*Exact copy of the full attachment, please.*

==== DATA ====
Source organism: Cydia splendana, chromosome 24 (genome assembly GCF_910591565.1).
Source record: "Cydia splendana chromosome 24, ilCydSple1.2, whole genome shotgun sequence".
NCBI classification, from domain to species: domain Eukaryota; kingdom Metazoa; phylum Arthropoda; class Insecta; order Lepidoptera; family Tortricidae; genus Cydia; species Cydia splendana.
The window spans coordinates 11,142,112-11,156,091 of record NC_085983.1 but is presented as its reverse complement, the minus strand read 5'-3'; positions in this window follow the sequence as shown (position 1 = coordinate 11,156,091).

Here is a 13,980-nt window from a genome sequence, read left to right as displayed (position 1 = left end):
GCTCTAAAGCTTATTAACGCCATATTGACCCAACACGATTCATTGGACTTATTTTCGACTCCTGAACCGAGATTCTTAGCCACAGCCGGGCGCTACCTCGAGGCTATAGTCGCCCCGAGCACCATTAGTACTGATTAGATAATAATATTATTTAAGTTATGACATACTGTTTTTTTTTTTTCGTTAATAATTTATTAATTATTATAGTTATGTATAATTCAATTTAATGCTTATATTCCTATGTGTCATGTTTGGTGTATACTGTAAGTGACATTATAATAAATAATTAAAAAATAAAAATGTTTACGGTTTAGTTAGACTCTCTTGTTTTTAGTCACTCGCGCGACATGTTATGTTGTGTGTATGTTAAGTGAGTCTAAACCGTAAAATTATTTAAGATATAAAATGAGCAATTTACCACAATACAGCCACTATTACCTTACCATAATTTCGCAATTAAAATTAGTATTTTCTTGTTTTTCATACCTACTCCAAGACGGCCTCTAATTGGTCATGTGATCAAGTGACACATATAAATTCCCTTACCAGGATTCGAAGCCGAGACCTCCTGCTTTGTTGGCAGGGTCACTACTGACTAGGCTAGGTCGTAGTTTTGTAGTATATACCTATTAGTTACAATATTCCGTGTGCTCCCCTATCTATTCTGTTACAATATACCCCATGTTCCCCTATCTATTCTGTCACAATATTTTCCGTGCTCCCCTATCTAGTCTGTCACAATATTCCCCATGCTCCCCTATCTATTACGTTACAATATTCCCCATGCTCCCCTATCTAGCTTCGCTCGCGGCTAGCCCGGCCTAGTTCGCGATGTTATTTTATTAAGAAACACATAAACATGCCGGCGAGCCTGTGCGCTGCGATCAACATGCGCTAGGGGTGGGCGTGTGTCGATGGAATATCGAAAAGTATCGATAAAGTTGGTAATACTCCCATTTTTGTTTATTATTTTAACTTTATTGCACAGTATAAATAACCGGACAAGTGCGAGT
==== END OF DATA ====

Source organism: Cydia splendana, chromosome 24 (genome assembly GCF_910591565.1).
Source record: "Cydia splendana chromosome 24, ilCydSple1.2, whole genome shotgun sequence".
NCBI classification, from domain to species: domain Eukaryota; kingdom Metazoa; phylum Arthropoda; class Insecta; order Lepidoptera; family Tortricidae; genus Cydia; species Cydia splendana.
The window spans coordinates 11,142,112-11,156,091 of record NC_085983.1 but is presented as its reverse complement, the minus strand read 5'-3'; positions in this window follow the sequence as shown (position 1 = coordinate 11,156,091).

Here is a 13,980-nt window from a genome sequence, read left to right as displayed (position 1 = left end):
GCTCTAAAGCTTATTAACGCCATATTGACCCAACACGATTCATTGGACTTATTTTCGACTCCTGAACCGAGATTCTTAGCCACAGCCGGGCGCTACCTCGAGGCTATAGTCGCCCCGAGCACCATTAGTACTGATTAGATAATAATATTATTTAAGTTATGACATACTGTTTTTTTTTTTTCGTTAATAATTTATTAATTATTATAGTTATGTATAATTCAATTTAATGCTTATATTCCTATGTGTCATGTTTGGTGTATACTGTAAGTGACATTATAATAAATAATTAAAAAATAAAAATGTTTACGGTTTAGTTAGACTCTCTTGTTTTTAGTCACTCGCGCGACATGTTATGTTGTGTGTATGTTAAGTGAGTCTAAACCGTAAAATTATTTAAGATATAAAATGAGCAATTTACCACAATACAGCCACTATTACCTTACCATAATTTCGCAATTAAAATTAGTATTTTCTTGTTTTTCATACCTACTCCAAGACGGCCTCTAATTGGTCATGTGATCAAGTGACACATATAAATTCCCTTACCAGGATTCGAAGCCGAGACCTCCTGCTTTGTTGGCAGGGTCACTACTGACTAGGCTAGGTCGTAGTTTTGTAGTATATACCTATTAGTTACAATATTCCGTGTGCTCCCCTATCTATTCTGTTACAATATACCCCATGTTCCCCTATCTATTCTGTCACAATATTTTCCGTGCTCCCCTATCTAGTCTGTCACAATATTCCCCATGCTCCCCTATCTATTACGTTACAATATTCCCCATGCTCCCCTATCTAGCTTCGCTCGCGGCTAGCCCGGCCTAGTTCGCGATGTTATTTTATTAAGAAACACATAAACATGCCGGCGAGCCTGTGCGCTGCGATCAACATGCGCTAGGGGTGGGCGTGTGTCGATGGAATATCGAAAAGTATCGATAAAGTTGGTAATACTCCCATTTTTGTTTATTATTTTAACTTTATTGCACAGTATAAATAACCGGACAAGTGCGAGT